Canadian gold miner Banro Corp. has completed a feasibility study of its Twangiza Gold Project in the Democratic Republic of Congo (DRC), finding the proposed 30-MW Ulindi 2 hydropower project to be more expensive than earlier estimates, but still an economic benefit to gold mine operations.
Banro said January 26 that the feasibility study found the Ulindi 2 project would cost US$133.8 million, including a contingency of US$20.1 million, to be funded in whole or in part by third-party financing. The price tag is higher than the total US$94.8 million estimated in a pre-feasibility study completed last year. (HNN 7/8/08)
Banro said Knight Piesold Ltd. of Canada, which performed hydropower studies as part of the overall gold mine feasibility studies, found capital costs for a hydro project were higher than for a comparable diesel-powered plant. However, it found that operating costs would be significantly lower, giving the Twangiza project a competitive advantage.
In addition, the hydro project has the potential to obtain carbon emissions credits that can provide revenue to offset the original capital investment. The hydro plant also has residual value after the closure of the gold mine.
ï¿½Going the hydroelectric route not only complements Banro’s environmental friendly policies, but also presents an opportunity to reduce costs over the life of the Twangiza project,ï¿½ Banro President Mike Prinsloo said. ï¿½The access to its own stand-alone hydropower plant, supplying a cheaper form of power, is a distinct competitive advantage for the Twangiza project.ï¿½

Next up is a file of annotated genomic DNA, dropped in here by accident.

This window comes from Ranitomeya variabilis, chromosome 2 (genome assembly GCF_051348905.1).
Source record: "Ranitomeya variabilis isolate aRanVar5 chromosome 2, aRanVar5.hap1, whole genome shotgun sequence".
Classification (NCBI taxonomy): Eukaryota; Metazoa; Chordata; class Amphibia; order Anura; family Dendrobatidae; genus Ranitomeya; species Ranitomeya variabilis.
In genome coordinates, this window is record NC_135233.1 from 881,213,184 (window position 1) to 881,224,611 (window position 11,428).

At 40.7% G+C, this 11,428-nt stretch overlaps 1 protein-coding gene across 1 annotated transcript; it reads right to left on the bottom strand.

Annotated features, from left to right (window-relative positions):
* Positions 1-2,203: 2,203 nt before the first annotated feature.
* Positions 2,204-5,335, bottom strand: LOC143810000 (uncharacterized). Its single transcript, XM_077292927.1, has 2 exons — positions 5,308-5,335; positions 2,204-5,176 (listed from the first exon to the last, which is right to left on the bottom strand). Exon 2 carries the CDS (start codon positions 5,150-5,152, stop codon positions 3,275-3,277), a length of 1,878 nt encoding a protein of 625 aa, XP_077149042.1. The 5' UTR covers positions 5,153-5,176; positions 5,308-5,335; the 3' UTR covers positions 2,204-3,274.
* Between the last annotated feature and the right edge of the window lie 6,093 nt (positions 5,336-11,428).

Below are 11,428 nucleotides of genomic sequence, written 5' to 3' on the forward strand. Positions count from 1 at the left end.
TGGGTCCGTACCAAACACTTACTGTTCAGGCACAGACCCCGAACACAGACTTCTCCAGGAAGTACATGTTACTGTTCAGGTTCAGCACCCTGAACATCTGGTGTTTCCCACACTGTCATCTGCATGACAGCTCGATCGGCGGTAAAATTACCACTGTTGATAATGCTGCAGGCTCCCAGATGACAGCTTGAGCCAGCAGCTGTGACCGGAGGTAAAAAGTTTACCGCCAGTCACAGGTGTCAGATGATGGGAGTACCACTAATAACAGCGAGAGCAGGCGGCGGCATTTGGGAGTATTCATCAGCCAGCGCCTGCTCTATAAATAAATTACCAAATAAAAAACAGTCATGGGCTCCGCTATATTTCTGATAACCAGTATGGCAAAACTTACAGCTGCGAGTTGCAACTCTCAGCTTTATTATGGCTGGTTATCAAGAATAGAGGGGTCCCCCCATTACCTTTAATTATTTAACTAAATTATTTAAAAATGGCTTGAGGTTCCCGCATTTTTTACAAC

Prinsloo said Banro would seek third-party funding for all or part of the hydro plant, which would be repaid on a kilowatt-hour rate over the first ten years of the project. He said the hydropower cost of 8.4 US cents per kWh compares favorably to the 54 US cents per kWh for diesel generation.
Knight Piesold previously studied both Ulindi 1 and Ulindi 2 sites on the Ulindi River in eastern DRC’s South Kivu Province. Ulindi 2 would utilize a 600-meter natural drop in the river over a distance of 18 kilometers. Banro previously said studies indicated Ulindi 2 could accommodate a significantly larger project if required.